“We hope you’re sitting down for this. It turns out battles between city officials and homeless advocates over the rights of transients can sometimes be resolved with — drumroll please — compromise, compassion and common sense. Wait, what? We told you about a year ago that the Library Commission, at the urging of Mayor Ed Lee, was set to adopt a stronger Patron Code of Conduct with firmer penalties for breaking the rules. The Main Library has long had a problem with transients using it for napping, drug dealing, exposing themselves and taking baths in the restroom sinks. Believe it or not, past incidents have included a man answering the call of nature on books and another smashing a computer with a hammer.” (via SFGate)
“George Brown, a homeless man in Washington, has a simple answer when asked how often he uses a public library. “Always. I have nowhere else to go,” Brown, 65, said outside the U.S. capital’s modernist central library after a morning reading sociology books. “When it’s hot, you come here to stay out of the heat. When it’s cold, you come here to stay out of the cold.” Brown is among the hundreds of thousands of homeless people who have put the almost 9,000 U.S. public libraries, the most of any country in the world, in the forefront of the battle against homelessness.” (via Reuters)
“Just when you think there couldn’t possibly be another battle over the behavior of homeless people in San Francisco, along comes a new brouhaha among the stacks at the city’s Main Library. The Civic Center building has long been a bastion for transients, some of whom have forgone good old-fashioned reading for bathing in the bathroom sinks, dealing drugs and exposing themselves. Recent notable incidents include a man urinating on books and another breaking a computer with a hammer.” (via SFGate)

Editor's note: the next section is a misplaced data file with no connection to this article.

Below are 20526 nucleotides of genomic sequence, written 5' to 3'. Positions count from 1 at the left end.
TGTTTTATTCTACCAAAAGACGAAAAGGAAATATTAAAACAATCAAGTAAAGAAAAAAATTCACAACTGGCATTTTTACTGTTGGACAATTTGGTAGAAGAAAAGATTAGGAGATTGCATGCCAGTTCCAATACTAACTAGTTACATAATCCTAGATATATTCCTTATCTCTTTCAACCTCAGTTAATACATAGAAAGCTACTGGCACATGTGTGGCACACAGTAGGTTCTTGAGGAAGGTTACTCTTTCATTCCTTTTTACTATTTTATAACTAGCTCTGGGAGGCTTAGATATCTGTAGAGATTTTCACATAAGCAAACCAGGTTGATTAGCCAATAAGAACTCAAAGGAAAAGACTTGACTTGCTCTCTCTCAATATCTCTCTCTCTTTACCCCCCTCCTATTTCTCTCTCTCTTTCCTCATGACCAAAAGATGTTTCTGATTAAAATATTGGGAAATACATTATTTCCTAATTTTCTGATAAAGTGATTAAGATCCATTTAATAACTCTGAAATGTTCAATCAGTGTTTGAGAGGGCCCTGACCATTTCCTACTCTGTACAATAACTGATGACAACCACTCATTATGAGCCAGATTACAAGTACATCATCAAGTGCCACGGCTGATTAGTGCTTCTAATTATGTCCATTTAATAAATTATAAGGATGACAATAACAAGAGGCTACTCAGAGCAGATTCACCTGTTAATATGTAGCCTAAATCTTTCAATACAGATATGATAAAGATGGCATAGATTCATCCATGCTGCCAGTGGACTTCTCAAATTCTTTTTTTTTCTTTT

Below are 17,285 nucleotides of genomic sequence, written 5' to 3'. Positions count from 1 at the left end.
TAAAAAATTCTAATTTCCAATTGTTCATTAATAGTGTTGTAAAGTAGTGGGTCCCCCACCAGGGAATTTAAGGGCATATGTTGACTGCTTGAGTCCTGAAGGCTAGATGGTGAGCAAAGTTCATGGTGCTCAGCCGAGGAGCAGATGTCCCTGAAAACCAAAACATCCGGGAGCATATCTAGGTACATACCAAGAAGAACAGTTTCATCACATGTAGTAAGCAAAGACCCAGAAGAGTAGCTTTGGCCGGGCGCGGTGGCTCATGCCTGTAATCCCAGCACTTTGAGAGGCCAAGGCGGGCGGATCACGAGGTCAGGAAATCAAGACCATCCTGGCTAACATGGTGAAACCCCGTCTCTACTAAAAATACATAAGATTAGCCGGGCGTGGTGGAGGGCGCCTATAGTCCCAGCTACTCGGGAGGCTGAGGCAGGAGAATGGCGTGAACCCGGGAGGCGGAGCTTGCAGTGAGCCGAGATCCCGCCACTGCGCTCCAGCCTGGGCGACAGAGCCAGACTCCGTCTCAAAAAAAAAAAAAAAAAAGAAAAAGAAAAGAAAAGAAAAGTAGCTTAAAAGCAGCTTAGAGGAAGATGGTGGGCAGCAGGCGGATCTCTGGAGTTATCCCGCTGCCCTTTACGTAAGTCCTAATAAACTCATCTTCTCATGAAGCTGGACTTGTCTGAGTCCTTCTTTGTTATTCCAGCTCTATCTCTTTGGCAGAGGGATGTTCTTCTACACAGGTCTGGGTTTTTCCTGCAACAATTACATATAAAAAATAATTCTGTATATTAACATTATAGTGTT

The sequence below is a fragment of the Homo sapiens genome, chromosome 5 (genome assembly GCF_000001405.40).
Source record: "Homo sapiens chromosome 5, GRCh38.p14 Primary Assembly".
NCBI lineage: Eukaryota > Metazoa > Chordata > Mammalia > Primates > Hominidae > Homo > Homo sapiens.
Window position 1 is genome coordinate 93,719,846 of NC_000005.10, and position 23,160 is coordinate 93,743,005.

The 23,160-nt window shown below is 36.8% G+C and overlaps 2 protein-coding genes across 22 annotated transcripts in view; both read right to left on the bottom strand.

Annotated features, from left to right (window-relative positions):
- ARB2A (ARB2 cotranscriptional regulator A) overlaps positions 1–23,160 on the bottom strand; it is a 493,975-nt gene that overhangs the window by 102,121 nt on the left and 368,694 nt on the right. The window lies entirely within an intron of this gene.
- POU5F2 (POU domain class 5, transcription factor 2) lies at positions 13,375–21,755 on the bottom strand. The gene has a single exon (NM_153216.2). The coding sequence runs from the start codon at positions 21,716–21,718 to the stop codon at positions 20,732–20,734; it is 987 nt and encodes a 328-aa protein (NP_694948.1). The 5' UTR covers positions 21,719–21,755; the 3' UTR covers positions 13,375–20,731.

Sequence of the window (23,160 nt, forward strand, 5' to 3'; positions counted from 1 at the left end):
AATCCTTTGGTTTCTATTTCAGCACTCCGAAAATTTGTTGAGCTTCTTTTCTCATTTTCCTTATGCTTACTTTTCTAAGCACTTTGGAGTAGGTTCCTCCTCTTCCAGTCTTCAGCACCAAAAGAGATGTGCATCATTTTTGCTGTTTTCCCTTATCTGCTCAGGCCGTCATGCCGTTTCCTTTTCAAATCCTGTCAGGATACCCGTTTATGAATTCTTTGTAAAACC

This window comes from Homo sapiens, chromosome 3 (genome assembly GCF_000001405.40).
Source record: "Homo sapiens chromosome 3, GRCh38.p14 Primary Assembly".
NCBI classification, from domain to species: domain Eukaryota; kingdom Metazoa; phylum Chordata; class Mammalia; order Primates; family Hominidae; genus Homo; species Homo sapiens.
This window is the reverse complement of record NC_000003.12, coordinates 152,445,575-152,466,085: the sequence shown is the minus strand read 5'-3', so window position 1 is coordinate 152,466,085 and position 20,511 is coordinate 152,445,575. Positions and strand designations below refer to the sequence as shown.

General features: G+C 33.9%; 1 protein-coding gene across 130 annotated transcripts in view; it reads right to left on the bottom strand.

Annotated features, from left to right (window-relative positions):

Express Times – “The Bethlehem Area Public Library is a place to take your kids to story hour, pick up your favorite book or search for jobs on the Internet. As of last month, it’s not a place to sleep, bathe or panhandle. The library revised its acceptable patron behavior policy to deal with the significant influx of homeless people who were spending their days at the library, Executive Director Janet Fricker said. While most of the 26 behavior rules are general — such as no eating, smoking or talking on cell phones — others seem to be directly targeted at the homeless, including rules that prohibit bringing in sleeping bags or having offensive bodily hygiene.